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Opening for White according to Anand 1.e4 vol. V 1.e4 b6 2.d4 – 1.e4 Nc6 2.Nf3 – 1.e4 Nf6 2.e5 – 1.e4 e6 2.d4 without 2…d5

Khalifman Alexander

Contents: Book V
Part I: Baker`s Defence; Owen`s Defence 1.e4 b6 2.d4
Part II: Nimzowitsch Defence 1.e4 Nc6 2.Nf3
Part III: Alekhine`s Defence 1.e4 Nf6 2.e5
Part IV: 1.e4 e6 2.d4 various without 2...d5

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This book is devoted to openings (to put it mildly…) rather exotic. In fact, most of the chess-professionals consider the systems that we have analyzed in this volume as simply incorrect. It is maybe the Alekhine Defence, which can be spared such definite evaluation, but this would be probably only due to the reputation of this outstanding chess-genius.
It is hardly worth denying that Black would eventually fail to equalize after moves like 1…a6, or 1...b6. Nevertheless... the chess-players, belonging to the older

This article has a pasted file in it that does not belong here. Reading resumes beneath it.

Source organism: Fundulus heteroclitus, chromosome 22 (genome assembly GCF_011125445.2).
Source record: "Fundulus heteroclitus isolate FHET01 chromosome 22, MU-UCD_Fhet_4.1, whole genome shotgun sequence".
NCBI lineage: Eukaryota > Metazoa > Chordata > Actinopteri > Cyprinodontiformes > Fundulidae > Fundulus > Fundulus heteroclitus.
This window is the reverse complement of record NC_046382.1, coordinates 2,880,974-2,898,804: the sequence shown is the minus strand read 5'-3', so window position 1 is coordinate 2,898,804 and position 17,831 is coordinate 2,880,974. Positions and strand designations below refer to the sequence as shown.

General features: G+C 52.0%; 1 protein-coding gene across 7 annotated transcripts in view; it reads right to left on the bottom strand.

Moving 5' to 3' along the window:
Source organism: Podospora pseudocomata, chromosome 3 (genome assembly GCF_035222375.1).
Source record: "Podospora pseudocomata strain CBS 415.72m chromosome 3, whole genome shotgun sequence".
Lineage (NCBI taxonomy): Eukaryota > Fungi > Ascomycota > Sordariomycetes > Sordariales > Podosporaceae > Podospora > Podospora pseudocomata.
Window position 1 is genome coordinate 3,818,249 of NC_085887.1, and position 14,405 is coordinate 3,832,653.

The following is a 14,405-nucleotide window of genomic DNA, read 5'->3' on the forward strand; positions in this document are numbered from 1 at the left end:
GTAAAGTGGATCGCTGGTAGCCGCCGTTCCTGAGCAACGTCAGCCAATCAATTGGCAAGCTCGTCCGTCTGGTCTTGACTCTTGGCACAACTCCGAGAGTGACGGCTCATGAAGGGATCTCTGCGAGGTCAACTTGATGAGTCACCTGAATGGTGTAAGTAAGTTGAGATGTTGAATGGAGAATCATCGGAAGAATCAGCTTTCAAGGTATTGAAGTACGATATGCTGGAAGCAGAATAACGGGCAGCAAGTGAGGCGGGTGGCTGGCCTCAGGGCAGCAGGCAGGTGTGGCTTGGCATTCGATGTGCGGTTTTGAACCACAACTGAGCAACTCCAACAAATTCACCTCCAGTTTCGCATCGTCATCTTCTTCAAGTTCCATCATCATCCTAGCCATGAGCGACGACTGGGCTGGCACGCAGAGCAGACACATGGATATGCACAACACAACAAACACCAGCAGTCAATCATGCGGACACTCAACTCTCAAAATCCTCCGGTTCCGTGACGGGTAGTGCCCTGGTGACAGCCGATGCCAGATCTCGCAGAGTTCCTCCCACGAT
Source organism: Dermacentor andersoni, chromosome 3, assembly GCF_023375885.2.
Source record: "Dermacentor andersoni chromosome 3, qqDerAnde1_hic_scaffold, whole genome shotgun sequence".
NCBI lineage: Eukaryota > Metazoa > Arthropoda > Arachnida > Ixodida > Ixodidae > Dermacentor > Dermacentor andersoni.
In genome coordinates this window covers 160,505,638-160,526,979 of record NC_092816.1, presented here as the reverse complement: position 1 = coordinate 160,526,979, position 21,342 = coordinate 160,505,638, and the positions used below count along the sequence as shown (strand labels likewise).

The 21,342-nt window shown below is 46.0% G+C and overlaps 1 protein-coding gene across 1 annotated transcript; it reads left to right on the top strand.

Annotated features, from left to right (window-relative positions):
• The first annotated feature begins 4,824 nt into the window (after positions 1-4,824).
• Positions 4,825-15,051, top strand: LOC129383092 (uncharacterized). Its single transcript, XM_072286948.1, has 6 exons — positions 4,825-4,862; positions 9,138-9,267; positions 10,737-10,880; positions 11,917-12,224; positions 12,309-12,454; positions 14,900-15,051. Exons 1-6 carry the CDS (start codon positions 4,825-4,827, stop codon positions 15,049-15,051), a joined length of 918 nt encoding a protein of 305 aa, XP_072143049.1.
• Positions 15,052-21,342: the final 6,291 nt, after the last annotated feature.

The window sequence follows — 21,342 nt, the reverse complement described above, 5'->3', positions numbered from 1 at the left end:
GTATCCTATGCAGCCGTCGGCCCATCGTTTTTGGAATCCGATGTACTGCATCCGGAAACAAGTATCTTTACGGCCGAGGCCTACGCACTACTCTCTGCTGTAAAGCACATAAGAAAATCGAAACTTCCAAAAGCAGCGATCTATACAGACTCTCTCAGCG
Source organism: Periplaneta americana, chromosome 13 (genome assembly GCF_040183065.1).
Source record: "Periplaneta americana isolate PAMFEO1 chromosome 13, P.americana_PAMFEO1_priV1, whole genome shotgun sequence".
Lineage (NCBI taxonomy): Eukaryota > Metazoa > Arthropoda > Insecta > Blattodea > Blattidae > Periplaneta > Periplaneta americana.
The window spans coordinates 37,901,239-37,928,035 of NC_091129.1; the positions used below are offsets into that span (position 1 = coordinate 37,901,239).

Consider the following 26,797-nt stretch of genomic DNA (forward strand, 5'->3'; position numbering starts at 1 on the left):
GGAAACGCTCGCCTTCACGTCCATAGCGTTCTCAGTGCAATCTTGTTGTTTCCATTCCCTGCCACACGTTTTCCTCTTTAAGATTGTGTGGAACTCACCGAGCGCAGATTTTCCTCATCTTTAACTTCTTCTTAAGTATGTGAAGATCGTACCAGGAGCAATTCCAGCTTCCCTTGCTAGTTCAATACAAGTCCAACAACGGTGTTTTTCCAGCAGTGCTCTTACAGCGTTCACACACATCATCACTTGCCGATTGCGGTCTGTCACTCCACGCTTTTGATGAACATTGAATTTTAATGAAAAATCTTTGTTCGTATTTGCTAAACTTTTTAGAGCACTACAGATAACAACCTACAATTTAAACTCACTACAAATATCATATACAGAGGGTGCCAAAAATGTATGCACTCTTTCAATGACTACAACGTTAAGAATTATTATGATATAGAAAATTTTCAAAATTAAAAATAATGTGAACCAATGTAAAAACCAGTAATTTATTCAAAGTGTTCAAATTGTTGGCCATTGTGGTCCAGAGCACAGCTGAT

generations, definitely remember the famous game Karpov – Miles (Skara 1980) 1.e4 a6 2.d4 b5 and…no, not 1–0 after 20 moves, but just the opposite – after 15 moves Black was already slightly better, after 25 moves Miles was clearly dominant and White resigned on move 46.
Many less experienced players have encountered opponents at club-level who solve their opening problems once and for all, by avoiding the endless complicated lines of the Ruy Lopez, or the Sicilian Defence and instead respond to 1.e4 with 1...Nc6 (1...b6, 1...a6, 1...Nf6) and take care only about all immediate refutation attempts? The author has written this book for these particular players with the hope that it might be really useful for them. I would not venture to guarantee you winning your games with White, but you are going to have the opening advantage – be sure about that!

  • Casa editrice Chess Stars
  • Code 5517
  • Anno 2005
  • Pagine p.256
  • Isbn 9548782448